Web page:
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Re: Good idea to hold TIPS now?

Post by jason2459 » Fri Jul 31, 2020 10:18 am

I still see little need for short term tips. With short term bills and bonds turn over keeping up nominally. I did go in on an intermediate term TIPS mutual fund and feel comfortable with it and understand it. It is a bridge until this next part is complete.

I am looking at building a ladder of individual TIPS bonds and get rid of the ER of the fund and add the security of deflation protection along with the inflation protection.

TIPS to me as an accumulator makes sense for the stable value portion of my AA even if it's a small portion.

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Re: Good idea to hold TIPS now?

Post by ThatsMyFamJam » Fri Jul 31, 2020 12:24 pm

With US GDP down 32% and unemployment in double digits, I see a greater risk of deflation from collapsed spending, which historically accounted for over 50% of economic activity. If TIPS are pegged to the inflation rate, what return/benefit is to be expected?

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Re: Good idea to hold TIPS now?

Post by jason2459 » Fri Jul 31, 2020 12:45 pm

ThatsMyFamJam wrote:
Fri Jul 31, 2020 12:24 pm
With US GDP down 32% and unemployment in double digits, I see a greater risk of deflation from collapsed spending, which historically accounted for over 50% of economic activity. If TIPS are pegged to the inflation rate, what return/benefit is to be expected?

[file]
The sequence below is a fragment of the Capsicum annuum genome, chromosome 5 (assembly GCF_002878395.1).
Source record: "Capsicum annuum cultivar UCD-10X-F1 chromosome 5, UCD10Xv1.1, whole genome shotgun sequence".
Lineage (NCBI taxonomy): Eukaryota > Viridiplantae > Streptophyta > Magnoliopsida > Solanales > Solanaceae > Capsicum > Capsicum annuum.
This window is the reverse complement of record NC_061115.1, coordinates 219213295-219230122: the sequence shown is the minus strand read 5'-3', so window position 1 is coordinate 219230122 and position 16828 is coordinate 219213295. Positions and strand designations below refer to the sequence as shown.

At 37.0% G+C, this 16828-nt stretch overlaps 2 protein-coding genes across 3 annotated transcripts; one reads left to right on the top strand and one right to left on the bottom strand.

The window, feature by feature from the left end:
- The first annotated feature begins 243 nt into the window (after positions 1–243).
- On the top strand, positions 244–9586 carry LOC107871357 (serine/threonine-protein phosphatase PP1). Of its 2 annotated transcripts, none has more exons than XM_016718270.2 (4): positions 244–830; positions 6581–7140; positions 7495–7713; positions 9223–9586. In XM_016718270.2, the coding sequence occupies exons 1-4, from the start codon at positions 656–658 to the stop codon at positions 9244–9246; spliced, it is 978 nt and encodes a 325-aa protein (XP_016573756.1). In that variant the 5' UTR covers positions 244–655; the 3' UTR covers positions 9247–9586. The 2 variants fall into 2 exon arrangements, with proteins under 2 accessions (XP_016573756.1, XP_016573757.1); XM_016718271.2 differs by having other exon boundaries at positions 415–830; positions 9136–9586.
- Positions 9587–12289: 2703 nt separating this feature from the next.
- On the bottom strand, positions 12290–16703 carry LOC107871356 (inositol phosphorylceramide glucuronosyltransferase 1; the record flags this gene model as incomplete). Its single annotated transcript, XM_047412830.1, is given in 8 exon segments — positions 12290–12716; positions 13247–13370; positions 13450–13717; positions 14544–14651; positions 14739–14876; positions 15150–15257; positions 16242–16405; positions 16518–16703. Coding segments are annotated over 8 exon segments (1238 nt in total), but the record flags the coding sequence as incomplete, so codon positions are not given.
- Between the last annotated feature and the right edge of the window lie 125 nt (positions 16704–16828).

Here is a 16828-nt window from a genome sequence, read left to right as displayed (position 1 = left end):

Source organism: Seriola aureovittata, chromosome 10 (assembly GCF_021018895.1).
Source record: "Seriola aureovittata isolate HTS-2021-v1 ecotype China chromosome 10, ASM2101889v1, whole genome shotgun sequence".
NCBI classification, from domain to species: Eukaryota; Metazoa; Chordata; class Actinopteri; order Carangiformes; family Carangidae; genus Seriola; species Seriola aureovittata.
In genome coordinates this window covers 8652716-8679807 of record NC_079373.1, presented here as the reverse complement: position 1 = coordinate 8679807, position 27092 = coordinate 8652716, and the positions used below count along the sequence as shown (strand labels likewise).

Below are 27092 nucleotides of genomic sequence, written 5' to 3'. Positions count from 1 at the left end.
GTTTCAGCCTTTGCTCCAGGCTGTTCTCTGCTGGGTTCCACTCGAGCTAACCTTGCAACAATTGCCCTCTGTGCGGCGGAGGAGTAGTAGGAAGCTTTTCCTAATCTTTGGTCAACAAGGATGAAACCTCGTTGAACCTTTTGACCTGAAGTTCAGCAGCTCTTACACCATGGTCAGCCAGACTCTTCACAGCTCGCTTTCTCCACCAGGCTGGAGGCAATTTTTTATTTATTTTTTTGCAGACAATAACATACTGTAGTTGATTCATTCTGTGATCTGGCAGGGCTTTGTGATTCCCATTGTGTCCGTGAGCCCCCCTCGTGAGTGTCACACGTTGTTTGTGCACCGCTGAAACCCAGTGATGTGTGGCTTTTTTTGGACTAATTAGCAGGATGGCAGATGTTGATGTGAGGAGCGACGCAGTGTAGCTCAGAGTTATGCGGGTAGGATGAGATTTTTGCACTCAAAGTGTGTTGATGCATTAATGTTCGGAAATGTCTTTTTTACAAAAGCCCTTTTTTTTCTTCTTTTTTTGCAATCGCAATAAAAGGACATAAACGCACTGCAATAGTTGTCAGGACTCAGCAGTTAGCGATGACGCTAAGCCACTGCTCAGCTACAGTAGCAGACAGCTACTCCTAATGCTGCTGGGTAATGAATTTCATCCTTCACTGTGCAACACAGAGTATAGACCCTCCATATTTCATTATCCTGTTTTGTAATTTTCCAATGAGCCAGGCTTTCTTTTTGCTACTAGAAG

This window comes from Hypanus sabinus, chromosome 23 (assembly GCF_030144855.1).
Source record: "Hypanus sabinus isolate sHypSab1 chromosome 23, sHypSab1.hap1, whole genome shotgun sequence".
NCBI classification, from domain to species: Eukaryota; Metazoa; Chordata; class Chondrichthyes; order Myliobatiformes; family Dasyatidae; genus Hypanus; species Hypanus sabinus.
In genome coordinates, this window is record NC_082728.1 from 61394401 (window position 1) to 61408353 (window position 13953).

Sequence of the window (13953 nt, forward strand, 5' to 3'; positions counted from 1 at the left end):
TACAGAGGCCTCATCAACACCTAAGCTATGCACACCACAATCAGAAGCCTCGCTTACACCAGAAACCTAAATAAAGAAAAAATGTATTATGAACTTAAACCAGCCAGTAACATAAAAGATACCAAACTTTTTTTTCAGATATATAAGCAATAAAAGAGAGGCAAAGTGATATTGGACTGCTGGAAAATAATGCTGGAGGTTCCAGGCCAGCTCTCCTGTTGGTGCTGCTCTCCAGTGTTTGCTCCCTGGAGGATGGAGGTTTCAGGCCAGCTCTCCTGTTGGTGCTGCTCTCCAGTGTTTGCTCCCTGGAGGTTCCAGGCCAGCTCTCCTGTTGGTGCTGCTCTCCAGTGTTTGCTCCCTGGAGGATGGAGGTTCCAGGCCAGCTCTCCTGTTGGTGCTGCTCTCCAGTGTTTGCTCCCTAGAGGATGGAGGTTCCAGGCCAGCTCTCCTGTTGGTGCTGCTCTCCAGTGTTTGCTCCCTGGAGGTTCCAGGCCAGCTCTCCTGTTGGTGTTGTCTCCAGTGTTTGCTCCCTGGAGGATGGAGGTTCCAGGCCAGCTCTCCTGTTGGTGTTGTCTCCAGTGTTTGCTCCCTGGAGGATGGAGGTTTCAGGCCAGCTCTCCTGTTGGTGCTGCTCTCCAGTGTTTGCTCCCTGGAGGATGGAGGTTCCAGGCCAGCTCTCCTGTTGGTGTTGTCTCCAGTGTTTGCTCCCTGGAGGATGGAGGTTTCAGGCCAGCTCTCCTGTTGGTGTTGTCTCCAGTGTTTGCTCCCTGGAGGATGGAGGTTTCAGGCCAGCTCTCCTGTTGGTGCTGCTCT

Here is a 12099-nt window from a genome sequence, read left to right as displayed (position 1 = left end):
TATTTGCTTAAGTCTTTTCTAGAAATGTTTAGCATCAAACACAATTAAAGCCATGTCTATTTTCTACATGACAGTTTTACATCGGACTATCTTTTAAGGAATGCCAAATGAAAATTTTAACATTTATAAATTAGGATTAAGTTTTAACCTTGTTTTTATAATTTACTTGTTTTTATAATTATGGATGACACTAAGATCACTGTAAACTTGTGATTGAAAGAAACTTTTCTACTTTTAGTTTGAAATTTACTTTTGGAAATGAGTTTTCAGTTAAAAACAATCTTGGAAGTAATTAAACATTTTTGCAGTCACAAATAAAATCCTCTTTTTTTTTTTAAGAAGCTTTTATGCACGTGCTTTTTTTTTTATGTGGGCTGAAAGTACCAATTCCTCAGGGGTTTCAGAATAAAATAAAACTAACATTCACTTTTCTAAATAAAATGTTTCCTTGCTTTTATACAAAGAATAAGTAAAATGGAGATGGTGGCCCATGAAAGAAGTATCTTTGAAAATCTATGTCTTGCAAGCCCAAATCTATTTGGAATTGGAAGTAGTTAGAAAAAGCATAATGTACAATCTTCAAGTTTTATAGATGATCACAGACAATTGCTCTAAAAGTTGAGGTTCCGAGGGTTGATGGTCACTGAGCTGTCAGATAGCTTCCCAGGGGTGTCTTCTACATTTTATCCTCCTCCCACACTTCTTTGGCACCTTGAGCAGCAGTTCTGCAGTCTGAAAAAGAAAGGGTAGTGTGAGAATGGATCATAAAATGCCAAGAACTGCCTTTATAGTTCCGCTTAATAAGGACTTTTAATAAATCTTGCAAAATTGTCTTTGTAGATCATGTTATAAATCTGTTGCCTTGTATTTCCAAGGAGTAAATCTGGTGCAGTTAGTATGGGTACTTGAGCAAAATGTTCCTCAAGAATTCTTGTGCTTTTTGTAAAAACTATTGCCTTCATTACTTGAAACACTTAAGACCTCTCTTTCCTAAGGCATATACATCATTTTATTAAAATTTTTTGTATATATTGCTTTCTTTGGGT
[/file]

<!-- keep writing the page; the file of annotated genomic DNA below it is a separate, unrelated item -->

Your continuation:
TIPS and I bonds will protect against deflation and at minimum will return original investment.

Edit: to add as long as held to maturity

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Re: Good idea to hold TIPS now?

Post by jason2459 » Fri Jul 31, 2020 1:02 pm

I can't think of a safer more stable investment then TIPS or I bonds. You are protected from ever losing purchasing power in any kind of deflationary or inflationary environment as long as you don't cash out early with the upside of potentially earning interest.
Last edited by jason2459 on Fri Jul 31, 2020 1:14 pm, edited 1 time in total.

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Re: Good idea to hold TIPS now?

Post by vineviz » Fri Jul 31, 2020 1:12 pm

ThatsMyFamJam wrote:
Fri Jul 31, 2020 12:24 pm
With US GDP down 32% and unemployment in double digits, I see a greater risk of deflation from collapsed spending, which historically accounted for over 50% of economic activity. If TIPS are pegged to the inflation rate, what return/benefit is to be expected?
Remember that you're probably not the only investor in the world paying attention to GDP and unemployment reports. All the scenarios (and more) that you can imagine are already reflected in the price of bonds today, which is why market timing doesn't work any better in fixed income markets than it does in equity markets.